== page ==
Poison Center tips on Plant Safety
An IU Health Blackford Hospital Release
As spring and summer months arrive and plants are in full bloom. Do you know which plants in your home, garden and yard that can be poisonous? Plants are among the top ten agents that cause poisoning in young children under the age of six. Ten percent of all poison exposures happen in the spring and summer months.
The Indiana Poison Center suggests the following:
• Identify every plant in your home and yard. If you are unsure of what a certain plant is, take a sample to a nursery for identification. An adequate sample consists of a large piece of the plant, including leaves, stems, berries and flowers.
• Label all of your plants with the proper name.
• Make a sketch of your yard and garden, including location and name of trees, bushes, and plants. Post this “map” in a central location in your home.
• Remove all mushrooms in the yard, especially after rainy spells in spring and fall. There have been deaths reported from adults who have intentionally eaten wild mushrooms. It is important to call the Poison Center if any portion of a wild mushroom is eaten.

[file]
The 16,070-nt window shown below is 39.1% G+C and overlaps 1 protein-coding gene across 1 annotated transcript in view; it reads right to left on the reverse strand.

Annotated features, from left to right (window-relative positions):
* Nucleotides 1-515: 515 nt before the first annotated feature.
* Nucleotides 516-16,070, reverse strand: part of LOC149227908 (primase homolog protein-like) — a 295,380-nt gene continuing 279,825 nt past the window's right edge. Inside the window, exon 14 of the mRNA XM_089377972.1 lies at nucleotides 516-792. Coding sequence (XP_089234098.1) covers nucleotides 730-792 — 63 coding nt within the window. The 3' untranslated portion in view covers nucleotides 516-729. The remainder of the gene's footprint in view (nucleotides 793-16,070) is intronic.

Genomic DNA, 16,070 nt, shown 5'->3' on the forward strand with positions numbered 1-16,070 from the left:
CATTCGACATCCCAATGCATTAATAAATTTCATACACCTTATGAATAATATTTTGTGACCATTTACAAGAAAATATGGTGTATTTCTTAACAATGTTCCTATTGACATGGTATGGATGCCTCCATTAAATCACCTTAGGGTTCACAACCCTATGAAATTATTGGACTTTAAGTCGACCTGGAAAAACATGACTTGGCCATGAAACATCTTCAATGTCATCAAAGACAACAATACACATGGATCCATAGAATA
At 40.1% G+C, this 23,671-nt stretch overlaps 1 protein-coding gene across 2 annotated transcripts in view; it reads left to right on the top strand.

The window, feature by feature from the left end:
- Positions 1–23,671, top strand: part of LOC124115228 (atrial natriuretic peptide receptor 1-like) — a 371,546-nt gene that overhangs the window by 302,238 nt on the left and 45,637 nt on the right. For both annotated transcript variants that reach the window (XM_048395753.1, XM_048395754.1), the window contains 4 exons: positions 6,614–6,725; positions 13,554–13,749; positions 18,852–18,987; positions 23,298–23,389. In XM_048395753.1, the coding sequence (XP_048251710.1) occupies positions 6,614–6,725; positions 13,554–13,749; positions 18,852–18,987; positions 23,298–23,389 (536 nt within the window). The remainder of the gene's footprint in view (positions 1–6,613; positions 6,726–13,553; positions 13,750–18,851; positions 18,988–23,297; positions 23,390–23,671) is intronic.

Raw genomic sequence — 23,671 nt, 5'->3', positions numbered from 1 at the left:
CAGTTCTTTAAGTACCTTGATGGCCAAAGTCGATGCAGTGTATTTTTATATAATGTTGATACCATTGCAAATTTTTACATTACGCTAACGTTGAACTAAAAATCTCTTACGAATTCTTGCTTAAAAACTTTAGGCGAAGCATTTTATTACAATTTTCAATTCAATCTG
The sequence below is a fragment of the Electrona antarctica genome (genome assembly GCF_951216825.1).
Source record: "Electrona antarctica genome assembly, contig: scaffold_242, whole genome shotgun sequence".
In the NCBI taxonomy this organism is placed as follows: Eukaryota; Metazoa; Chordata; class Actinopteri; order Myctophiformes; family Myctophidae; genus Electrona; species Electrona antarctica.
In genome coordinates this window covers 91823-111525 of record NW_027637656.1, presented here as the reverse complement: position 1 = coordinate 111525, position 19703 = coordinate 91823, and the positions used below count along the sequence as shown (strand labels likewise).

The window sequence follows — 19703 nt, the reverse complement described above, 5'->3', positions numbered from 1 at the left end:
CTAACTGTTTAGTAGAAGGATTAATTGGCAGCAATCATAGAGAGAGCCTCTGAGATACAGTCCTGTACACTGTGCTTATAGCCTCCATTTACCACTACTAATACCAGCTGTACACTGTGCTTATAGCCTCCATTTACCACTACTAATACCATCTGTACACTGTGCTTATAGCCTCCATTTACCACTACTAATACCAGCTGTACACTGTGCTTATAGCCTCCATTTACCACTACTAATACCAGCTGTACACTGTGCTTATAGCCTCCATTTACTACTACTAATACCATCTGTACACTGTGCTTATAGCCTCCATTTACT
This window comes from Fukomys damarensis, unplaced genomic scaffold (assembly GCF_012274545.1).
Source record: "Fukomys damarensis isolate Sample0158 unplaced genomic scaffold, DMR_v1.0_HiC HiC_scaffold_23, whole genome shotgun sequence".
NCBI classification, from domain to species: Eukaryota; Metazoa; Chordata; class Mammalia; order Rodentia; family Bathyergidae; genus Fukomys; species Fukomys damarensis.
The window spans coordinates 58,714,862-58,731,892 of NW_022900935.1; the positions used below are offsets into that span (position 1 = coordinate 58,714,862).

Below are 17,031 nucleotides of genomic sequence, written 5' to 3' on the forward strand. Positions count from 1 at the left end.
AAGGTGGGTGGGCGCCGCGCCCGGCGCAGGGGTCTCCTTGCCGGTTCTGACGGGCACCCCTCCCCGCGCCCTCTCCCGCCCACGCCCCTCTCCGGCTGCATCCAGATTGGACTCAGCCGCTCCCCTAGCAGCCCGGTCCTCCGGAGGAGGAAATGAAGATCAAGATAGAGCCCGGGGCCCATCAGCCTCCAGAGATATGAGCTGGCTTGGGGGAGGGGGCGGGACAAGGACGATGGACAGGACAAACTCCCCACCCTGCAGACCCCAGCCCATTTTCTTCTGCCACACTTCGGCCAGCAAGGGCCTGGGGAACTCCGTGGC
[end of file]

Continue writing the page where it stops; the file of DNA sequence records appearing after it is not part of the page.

“If your child has ingested any type of foreign plant matter it is important to seek help immediately,” said Joni Bertsch, education manager, Indiana University Health Blackford Hospital. “Even common flowers such as Tulips can cause side effects if eaten. The best way to avoid danger is to monitor children closely while outside.”
Contact the Indiana Poison Center if you suspect a poisoning. Do not wait for problems to develop, instead, call the Indiana Poison Center immediately at 1.800.222.1222. You can also visit the Center’s website at iuhealth.org/Methodist/poisoning.